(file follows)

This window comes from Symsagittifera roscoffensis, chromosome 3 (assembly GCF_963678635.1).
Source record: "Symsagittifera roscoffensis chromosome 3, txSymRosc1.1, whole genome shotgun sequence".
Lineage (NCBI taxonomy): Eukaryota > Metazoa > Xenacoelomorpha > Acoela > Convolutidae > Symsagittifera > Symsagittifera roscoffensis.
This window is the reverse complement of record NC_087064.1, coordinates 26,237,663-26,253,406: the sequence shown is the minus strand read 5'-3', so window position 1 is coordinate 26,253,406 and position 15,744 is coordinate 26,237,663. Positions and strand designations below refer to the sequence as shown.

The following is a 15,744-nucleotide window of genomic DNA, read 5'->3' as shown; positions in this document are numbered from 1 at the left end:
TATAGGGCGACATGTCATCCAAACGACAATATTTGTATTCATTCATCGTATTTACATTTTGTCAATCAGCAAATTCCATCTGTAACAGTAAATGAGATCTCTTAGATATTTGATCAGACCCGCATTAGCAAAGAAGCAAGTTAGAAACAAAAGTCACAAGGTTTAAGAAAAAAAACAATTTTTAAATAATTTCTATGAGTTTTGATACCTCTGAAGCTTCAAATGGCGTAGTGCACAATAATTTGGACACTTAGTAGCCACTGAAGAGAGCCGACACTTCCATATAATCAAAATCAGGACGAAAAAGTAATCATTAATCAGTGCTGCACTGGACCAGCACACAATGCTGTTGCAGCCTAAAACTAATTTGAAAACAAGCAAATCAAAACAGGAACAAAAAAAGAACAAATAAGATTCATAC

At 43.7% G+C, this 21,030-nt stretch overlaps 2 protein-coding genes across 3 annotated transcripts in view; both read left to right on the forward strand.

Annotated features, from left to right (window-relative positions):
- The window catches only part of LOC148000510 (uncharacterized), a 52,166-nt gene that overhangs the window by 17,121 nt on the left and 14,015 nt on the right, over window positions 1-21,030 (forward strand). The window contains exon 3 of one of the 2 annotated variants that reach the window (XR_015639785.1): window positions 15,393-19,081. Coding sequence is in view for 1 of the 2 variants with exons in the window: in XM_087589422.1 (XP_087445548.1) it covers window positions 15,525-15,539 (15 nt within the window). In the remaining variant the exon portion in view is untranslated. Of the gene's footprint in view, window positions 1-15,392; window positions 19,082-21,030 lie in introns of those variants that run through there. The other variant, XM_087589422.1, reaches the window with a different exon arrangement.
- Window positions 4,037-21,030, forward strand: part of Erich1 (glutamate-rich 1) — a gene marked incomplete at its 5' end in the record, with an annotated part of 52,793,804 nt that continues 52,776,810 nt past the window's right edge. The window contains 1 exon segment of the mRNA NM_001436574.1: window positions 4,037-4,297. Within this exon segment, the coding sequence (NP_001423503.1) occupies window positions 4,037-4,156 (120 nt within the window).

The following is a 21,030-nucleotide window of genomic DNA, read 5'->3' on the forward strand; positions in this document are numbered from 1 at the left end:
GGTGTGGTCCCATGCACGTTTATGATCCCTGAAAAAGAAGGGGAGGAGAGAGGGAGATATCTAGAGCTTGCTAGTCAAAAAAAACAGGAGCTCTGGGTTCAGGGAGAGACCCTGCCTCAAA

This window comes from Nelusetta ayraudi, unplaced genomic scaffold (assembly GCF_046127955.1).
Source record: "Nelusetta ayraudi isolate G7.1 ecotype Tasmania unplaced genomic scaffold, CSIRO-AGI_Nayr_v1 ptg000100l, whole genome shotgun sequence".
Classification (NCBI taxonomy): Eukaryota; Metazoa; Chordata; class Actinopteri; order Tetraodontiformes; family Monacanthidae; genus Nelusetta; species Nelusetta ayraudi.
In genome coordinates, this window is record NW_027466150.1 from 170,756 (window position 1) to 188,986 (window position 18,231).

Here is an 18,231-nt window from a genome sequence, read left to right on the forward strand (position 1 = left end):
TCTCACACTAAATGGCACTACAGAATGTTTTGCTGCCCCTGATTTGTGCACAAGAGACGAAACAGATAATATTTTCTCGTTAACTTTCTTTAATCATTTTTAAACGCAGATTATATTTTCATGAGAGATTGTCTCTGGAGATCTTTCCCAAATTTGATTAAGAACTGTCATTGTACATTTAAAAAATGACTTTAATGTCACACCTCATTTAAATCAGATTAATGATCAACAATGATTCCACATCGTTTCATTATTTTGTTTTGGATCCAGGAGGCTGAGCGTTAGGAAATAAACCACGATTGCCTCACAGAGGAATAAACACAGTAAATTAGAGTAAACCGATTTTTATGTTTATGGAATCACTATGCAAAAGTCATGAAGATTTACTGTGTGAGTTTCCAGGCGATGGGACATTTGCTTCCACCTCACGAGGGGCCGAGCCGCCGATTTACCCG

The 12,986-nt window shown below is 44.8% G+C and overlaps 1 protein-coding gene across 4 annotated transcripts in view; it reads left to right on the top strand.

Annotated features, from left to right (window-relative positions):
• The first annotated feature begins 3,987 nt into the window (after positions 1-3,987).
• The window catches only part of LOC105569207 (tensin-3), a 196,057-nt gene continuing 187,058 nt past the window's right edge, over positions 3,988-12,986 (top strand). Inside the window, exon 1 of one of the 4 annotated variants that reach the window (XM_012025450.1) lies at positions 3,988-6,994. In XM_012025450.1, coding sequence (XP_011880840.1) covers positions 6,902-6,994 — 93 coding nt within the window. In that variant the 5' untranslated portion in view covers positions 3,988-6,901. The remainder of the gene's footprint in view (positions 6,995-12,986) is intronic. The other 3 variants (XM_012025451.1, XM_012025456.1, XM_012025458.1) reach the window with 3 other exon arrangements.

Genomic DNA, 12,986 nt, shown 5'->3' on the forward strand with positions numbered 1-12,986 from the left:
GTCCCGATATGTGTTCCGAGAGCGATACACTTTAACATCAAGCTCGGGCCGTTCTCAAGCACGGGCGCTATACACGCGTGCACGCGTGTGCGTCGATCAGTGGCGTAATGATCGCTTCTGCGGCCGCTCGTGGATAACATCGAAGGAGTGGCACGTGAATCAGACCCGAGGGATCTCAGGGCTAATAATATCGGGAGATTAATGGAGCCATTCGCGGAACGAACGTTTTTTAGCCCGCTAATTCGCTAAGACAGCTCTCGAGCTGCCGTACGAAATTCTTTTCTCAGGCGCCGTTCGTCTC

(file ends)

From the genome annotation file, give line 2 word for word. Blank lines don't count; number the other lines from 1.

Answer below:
Source record: "Symsagittifera roscoffensis chromosome 3, txSymRosc1.1, whole genome shotgun sequence".